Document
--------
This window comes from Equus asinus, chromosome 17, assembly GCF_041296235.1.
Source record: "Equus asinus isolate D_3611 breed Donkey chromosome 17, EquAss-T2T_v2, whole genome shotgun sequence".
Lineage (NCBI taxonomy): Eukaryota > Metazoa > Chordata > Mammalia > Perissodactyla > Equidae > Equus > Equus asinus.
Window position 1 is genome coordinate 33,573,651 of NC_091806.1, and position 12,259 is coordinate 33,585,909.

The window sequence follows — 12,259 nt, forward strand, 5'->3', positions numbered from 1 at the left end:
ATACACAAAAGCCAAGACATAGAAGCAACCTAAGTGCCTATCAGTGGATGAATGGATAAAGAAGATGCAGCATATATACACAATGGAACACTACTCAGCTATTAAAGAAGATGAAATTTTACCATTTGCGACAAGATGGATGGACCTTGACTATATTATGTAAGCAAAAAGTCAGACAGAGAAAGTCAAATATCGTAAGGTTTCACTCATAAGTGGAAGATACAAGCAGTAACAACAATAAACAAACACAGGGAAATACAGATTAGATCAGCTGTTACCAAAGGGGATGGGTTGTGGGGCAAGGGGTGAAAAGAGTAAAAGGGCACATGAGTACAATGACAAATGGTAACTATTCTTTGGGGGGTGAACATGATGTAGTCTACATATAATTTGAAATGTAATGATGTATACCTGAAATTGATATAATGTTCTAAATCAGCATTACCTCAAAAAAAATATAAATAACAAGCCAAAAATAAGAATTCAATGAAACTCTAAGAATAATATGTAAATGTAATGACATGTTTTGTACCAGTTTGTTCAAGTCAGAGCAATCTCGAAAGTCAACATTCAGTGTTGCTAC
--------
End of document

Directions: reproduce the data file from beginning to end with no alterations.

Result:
This window comes from Equus asinus, chromosome 17, assembly GCF_041296235.1.
Source record: "Equus asinus isolate D_3611 breed Donkey chromosome 17, EquAss-T2T_v2, whole genome shotgun sequence".
Lineage (NCBI taxonomy): Eukaryota > Metazoa > Chordata > Mammalia > Perissodactyla > Equidae > Equus > Equus asinus.
Window position 1 is genome coordinate 33,573,651 of NC_091806.1, and position 12,259 is coordinate 33,585,909.

The window sequence follows — 12,259 nt, forward strand, 5'->3', positions numbered from 1 at the left end:
ATACACAAAAGCCAAGACATAGAAGCAACCTAAGTGCCTATCAGTGGATGAATGGATAAAGAAGATGCAGCATATATACACAATGGAACACTACTCAGCTATTAAAGAAGATGAAATTTTACCATTTGCGACAAGATGGATGGACCTTGACTATATTATGTAAGCAAAAAGTCAGACAGAGAAAGTCAAATATCGTAAGGTTTCACTCATAAGTGGAAGATACAAGCAGTAACAACAATAAACAAACACAGGGAAATACAGATTAGATCAGCTGTTACCAAAGGGGATGGGTTGTGGGGCAAGGGGTGAAAAGAGTAAAAGGGCACATGAGTACAATGACAAATGGTAACTATTCTTTGGGGGGTGAACATGATGTAGTCTACATATAATTTGAAATGTAATGATGTATACCTGAAATTGATATAATGTTCTAAATCAGCATTACCTCAAAAAAAATATAAATAACAAGCCAAAAATAAGAATTCAATGAAACTCTAAGAATAATATGTAAATGTAATGACATGTTTTGTACCAGTTTGTTCAAGTCAGAGCAATCTCGAAAGTCAACATTCAGTGTTGCTAC